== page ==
Degradable Intake Protein

This is the primary method of protein ingestion for a deer. Rumen microbes build proteins that are later digested when food reaches the small intestines. These are then broken down into amino acids and peptides.

Added ammonia is directed to the liver where it is excreted as urine. This is why deer urine has such a strong smell.

Sometimes there is a small chance of toxicity because of the ammonia that is produced during digestion. However, this only occurs in deer that tend to overeat.

Undegradable Intake Protein

These materials are not able to degrade and aren’t dealt with until they reach the abomasum. Much of this material is washed out with the microorganisms in the rumen. The only material used by the animal is what arrives in the small intestines.

After this material is processed in the small intestines, it can be used as an energy source by the deer. Only a small fraction of these proteins ends up being used.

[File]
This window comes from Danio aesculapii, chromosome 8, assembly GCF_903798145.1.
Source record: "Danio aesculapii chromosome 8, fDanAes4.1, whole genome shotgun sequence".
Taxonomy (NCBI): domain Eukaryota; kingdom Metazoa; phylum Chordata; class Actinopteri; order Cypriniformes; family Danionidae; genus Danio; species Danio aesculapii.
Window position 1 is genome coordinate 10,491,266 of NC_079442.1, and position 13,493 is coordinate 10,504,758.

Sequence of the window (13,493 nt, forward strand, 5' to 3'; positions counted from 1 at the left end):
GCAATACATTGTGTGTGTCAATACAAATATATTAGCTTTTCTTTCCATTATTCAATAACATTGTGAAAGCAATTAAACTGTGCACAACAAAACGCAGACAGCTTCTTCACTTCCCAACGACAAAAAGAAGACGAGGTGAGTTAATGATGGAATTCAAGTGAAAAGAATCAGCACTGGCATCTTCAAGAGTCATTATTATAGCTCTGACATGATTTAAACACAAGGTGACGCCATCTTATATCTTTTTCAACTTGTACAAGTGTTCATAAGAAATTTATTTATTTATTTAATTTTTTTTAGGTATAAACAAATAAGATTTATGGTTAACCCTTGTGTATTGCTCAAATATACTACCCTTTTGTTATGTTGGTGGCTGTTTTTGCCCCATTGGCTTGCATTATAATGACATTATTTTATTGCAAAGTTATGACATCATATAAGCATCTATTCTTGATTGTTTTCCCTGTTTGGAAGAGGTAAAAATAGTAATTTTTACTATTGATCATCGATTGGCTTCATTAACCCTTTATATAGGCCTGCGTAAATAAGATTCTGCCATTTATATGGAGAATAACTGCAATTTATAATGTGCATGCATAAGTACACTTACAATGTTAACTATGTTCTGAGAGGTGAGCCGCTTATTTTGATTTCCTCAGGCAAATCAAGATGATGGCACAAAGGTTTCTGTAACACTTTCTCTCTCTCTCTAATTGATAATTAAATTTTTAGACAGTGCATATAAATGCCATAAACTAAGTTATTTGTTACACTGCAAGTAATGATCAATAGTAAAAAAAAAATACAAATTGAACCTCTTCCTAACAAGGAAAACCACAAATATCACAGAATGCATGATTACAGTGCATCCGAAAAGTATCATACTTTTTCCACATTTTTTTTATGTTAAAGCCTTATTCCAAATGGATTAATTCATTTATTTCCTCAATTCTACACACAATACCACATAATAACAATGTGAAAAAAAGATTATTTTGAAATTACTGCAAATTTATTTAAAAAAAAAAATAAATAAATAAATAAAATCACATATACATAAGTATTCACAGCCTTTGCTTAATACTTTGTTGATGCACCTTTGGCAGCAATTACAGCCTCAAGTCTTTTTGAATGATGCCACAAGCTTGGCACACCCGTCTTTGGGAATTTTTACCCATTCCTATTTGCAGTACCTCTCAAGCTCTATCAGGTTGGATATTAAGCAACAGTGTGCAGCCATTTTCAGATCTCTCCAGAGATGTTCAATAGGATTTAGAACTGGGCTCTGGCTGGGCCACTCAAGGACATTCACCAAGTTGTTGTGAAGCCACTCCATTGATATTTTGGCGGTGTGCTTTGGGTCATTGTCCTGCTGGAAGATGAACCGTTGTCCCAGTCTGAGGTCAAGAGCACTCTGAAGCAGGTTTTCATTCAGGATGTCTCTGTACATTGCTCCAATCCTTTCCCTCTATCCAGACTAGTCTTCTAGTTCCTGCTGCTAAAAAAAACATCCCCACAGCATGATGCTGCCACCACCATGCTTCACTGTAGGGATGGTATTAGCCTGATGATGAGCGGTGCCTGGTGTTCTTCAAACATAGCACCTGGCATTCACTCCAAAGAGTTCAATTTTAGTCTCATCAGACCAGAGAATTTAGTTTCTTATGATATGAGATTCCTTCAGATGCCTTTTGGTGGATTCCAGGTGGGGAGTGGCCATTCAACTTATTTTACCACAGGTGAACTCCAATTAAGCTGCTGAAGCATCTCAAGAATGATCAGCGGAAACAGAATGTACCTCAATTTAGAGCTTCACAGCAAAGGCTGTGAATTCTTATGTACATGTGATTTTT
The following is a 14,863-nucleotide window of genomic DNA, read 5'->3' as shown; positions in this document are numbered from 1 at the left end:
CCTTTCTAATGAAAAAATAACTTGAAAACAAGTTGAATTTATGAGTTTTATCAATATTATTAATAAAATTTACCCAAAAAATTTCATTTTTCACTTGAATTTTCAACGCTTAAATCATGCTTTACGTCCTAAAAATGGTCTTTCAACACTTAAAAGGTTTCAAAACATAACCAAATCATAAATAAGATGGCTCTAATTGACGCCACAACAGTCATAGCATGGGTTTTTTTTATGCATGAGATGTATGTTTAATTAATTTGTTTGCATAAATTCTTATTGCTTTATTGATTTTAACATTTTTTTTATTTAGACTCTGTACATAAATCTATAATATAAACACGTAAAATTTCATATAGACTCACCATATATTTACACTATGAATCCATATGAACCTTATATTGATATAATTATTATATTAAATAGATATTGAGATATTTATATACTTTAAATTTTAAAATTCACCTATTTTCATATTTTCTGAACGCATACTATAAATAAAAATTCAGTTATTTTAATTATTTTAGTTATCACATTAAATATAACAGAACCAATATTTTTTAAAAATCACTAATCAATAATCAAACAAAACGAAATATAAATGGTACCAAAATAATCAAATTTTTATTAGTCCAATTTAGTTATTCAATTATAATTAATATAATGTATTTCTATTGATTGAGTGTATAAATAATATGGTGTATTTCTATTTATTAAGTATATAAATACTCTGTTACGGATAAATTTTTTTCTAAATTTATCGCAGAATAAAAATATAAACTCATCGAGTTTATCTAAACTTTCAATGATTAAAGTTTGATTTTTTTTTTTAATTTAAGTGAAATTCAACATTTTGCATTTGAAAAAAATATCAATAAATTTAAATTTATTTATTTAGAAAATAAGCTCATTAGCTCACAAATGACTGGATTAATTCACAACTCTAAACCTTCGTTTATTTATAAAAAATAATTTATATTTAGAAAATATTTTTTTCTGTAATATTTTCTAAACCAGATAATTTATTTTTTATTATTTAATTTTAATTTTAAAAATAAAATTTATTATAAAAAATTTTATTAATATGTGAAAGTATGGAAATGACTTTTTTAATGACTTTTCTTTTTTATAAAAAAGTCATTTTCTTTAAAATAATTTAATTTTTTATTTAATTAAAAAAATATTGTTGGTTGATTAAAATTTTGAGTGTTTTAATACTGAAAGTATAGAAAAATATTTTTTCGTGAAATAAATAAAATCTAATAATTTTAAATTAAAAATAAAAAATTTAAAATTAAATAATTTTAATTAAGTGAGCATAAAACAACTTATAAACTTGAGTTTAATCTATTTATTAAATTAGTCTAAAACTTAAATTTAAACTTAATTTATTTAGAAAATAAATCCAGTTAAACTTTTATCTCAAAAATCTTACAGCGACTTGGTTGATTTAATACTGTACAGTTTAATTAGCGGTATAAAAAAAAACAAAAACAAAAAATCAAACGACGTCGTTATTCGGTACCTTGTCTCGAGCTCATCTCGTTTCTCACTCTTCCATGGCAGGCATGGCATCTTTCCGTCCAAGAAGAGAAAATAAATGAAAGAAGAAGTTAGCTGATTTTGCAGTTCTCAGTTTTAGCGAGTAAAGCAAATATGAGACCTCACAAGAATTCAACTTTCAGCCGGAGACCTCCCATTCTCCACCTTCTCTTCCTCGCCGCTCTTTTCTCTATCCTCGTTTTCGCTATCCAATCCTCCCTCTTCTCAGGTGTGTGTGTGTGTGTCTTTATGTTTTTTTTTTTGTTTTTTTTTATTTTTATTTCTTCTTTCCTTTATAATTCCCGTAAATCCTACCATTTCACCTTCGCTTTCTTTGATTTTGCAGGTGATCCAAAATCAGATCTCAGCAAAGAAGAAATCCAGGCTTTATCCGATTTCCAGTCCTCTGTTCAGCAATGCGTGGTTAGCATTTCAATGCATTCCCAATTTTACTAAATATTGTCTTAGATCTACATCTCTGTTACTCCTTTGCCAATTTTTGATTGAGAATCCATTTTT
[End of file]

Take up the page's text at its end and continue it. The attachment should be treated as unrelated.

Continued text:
The digestion process for a deer is complex but it isn’t hard to understand when the multiple compartments are mapped out. This process is remarkably similar to that of a cow, and this is primarily because of the similarities in their diet at times. To digest large amounts of plant life, food must be broken down several times more than most animals.
Becoming an efficient hunter means making yourself familiar with the four chambers of a deer stomach and digestion. When you make your first kill, you’ll also have to process the animal and know your way around the anatomy to harvest the meat properly.